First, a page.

Take a bucket with a volume of 5 gallons and fill it with water. Then, drown all the rocks in it. While doing so, make sure that the bucket is clean enough.

Put them in a bucket

Step-3: Pour Bleach

Pour the right amount of bleach into the water and let it remain for a week.

Pour Bleach

Step -4: Check the rocks

Inspect the condition of the rocks after they are dipped in the water for at least a week. If the algae remain, go for 2nd dose.

Check the rocks

Step-5: Apply 2nd dose

Repeat step 3 on the severely affected rocks and keep them drowned again for a week. This step is optional as it is only when the algae don’t go completely.

Step-6: Evaporation

After the rocks are free of algae, keep them in a dry condition for a few days. The reason is to make them free from ammonia, which can harm the fish tank environment.

Evaporation

Method-2: Use Hot And Colder Water

It is a method that won’t even require any chemical solution. The steps of this method are listed below:

Step-1: Take out the rocks

The first step would be to remove the affected rocks and place them in a clean space.

Take out the rocks

Step 2: Pour hot water

After the rocks are kept separately, pour hot water on them. Carry the whole step a few times by pouring the water slowly, so you don’t end up burning your hands.

Pour hot water

Step-3: Pour cold water

Since you have used hot water a few times on the rocks, it’s time to pour some cold water. Just like you did using hot water, repeat this process with cold water for few times. In the end, you will get algae-free rocks.

Method-3: Use Electric Toothbrush

If the algae tint isn’t that severe, it is better to use an electric toothbrush to keep the aesthetics in check. The steps for this process are discussed below:

Step 1: Take a toothbrush

Manage a new electric toothbrush that hasn’t been used before. That said, avoid using a used toothbrush as it might have harmful elements.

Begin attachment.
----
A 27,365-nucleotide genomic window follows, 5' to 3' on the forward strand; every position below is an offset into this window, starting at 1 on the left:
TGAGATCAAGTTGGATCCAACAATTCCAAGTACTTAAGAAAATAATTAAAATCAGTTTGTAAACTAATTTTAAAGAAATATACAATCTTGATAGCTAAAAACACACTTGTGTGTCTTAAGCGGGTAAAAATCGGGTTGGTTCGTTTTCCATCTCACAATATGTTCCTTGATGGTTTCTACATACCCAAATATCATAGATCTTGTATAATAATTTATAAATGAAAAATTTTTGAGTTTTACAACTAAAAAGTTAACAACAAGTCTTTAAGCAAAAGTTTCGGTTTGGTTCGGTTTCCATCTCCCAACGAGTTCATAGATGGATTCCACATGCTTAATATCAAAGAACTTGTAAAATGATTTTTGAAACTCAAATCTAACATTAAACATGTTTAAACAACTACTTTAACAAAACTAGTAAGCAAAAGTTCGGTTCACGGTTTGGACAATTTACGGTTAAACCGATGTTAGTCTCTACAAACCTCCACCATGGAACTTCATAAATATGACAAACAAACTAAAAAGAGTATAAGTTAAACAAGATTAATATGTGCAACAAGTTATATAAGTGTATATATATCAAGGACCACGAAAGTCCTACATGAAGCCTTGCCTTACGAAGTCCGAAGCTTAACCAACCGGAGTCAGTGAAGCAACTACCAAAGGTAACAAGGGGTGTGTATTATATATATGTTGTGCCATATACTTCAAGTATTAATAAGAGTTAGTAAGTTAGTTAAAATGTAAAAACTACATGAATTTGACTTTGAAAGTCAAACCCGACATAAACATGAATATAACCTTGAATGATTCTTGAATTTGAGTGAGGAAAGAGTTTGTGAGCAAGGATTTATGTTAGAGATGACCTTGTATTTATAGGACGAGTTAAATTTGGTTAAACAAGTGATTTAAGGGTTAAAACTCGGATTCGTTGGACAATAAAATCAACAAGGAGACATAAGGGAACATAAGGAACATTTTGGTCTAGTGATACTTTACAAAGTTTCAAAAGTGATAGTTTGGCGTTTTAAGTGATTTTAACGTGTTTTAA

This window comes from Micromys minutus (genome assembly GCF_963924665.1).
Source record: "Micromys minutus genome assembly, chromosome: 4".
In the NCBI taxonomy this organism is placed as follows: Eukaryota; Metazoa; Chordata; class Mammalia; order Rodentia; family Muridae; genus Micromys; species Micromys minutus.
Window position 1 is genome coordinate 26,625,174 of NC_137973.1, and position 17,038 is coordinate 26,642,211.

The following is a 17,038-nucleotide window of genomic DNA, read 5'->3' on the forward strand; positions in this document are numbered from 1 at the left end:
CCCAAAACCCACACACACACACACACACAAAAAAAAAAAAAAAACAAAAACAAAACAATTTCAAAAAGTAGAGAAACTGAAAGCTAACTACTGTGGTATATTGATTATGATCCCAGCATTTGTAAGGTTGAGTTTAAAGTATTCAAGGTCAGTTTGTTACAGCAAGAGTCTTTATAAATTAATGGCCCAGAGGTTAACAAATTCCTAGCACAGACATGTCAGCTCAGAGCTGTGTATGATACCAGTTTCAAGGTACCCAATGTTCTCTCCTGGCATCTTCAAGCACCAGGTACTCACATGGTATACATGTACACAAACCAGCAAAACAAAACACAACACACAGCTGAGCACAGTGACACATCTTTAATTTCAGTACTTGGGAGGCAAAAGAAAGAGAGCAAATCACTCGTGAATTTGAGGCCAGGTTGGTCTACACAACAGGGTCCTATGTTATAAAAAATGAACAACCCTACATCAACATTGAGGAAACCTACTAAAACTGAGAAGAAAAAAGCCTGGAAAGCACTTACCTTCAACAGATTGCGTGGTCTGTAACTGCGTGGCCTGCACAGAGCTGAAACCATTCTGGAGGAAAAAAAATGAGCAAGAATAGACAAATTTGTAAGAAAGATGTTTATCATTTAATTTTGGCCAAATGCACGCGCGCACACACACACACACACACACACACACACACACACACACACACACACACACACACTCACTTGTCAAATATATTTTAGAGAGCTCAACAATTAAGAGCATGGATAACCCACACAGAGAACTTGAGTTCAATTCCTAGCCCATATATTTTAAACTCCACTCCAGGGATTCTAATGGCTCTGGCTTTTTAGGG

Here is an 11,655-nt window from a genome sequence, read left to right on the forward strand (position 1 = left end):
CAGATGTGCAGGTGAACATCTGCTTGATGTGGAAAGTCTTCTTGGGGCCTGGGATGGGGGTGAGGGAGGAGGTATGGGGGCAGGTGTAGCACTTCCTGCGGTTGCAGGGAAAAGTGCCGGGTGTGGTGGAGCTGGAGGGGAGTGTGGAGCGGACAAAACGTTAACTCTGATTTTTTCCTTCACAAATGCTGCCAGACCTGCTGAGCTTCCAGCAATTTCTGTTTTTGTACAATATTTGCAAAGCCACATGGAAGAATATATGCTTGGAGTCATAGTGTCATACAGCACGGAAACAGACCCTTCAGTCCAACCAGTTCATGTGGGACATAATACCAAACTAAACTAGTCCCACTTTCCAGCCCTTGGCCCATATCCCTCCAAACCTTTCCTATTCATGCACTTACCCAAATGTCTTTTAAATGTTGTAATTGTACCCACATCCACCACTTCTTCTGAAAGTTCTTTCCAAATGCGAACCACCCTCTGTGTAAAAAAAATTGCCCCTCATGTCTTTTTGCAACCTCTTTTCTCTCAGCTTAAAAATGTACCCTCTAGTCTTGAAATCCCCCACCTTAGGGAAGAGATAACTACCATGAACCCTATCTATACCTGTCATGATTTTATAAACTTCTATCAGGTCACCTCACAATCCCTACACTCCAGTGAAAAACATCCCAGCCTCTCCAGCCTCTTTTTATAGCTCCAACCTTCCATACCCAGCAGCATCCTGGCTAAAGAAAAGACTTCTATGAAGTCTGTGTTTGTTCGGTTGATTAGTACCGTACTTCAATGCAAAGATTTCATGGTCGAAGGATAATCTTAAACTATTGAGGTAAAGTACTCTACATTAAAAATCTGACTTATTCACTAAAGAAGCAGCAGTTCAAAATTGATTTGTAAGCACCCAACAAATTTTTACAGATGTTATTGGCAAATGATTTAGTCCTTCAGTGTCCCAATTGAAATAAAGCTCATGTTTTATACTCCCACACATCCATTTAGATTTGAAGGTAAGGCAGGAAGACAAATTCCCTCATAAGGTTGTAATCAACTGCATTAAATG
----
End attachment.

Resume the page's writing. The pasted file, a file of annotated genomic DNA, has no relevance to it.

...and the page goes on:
Take a toothbrush

Step 2: Rub the brush on the rocks

Rub the rocks with layers of algae with the toothbrush. Try rubbing the rocks for at least 4-5 minutes until the algae go off completely.

Rub the brush on the rocks

You May Also Read: Does Blue Light Cause Algae?

Conclusion

Algae settling down on the surface of the decorative rocks hurts the aesthetics of the fish tank. Not cleaning them can be problematic for aquarium inhabitants.

That said, the water becomes cloudy and dirty when you have excessive algae in the aquarium. Therefore, regular cleaning is necessary to keep the algae formation always at a tolerable level.
Some methods involve chemical solutions, while some require only water. You should adopt a single way after inspecting the actual condition of the rock. Moreover, to keep the environment inside the fish tank clean and attractive, you should clean the algae formed regularly.

Hi, this is your friend Clifton Ervin, the founder and chief editor of this site, Aquariumwolf. I completed my graduation in marine biology and became an Ichthyologist. One of my favorite hobbies is aquarium keeping; therefore, I love to talk about fish keeping, breeding, food behavior, etc., and much more relevant to aquarium maintenance. I have created this site Aquariumwolf, to share my 20 years+ of experience and knowledge with all new to this journey.